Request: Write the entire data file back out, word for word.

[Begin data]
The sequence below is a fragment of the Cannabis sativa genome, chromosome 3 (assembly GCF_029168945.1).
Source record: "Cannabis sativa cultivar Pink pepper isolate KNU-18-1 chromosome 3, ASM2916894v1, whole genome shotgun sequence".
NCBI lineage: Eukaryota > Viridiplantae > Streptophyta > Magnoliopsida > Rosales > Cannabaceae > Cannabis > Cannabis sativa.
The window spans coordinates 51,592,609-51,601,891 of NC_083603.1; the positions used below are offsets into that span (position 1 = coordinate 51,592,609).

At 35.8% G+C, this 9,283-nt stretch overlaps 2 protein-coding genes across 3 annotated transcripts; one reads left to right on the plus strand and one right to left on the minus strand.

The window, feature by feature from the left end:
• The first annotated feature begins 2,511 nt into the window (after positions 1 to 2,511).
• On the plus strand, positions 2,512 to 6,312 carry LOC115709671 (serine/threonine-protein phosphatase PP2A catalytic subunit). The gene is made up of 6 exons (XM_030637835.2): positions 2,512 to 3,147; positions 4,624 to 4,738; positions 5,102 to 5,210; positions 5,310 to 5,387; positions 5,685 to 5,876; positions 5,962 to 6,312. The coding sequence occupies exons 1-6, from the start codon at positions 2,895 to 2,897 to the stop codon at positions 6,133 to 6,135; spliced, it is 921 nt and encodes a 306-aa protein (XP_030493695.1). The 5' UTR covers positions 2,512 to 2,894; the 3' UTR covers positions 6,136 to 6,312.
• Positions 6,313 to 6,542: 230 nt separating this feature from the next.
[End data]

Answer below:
The sequence below is a fragment of the Cannabis sativa genome, chromosome 3 (assembly GCF_029168945.1).
Source record: "Cannabis sativa cultivar Pink pepper isolate KNU-18-1 chromosome 3, ASM2916894v1, whole genome shotgun sequence".
NCBI lineage: Eukaryota > Viridiplantae > Streptophyta > Magnoliopsida > Rosales > Cannabaceae > Cannabis > Cannabis sativa.
The window spans coordinates 51,592,609-51,601,891 of NC_083603.1; the positions used below are offsets into that span (position 1 = coordinate 51,592,609).

At 35.8% G+C, this 9,283-nt stretch overlaps 2 protein-coding genes across 3 annotated transcripts; one reads left to right on the plus strand and one right to left on the minus strand.

The window, feature by feature from the left end:
• The first annotated feature begins 2,511 nt into the window (after positions 1 to 2,511).
• On the plus strand, positions 2,512 to 6,312 carry LOC115709671 (serine/threonine-protein phosphatase PP2A catalytic subunit). The gene is made up of 6 exons (XM_030637835.2): positions 2,512 to 3,147; positions 4,624 to 4,738; positions 5,102 to 5,210; positions 5,310 to 5,387; positions 5,685 to 5,876; positions 5,962 to 6,312. The coding sequence occupies exons 1-6, from the start codon at positions 2,895 to 2,897 to the stop codon at positions 6,133 to 6,135; spliced, it is 921 nt and encodes a 306-aa protein (XP_030493695.1). The 5' UTR covers positions 2,512 to 2,894; the 3' UTR covers positions 6,136 to 6,312.
• Positions 6,313 to 6,542: 230 nt separating this feature from the next.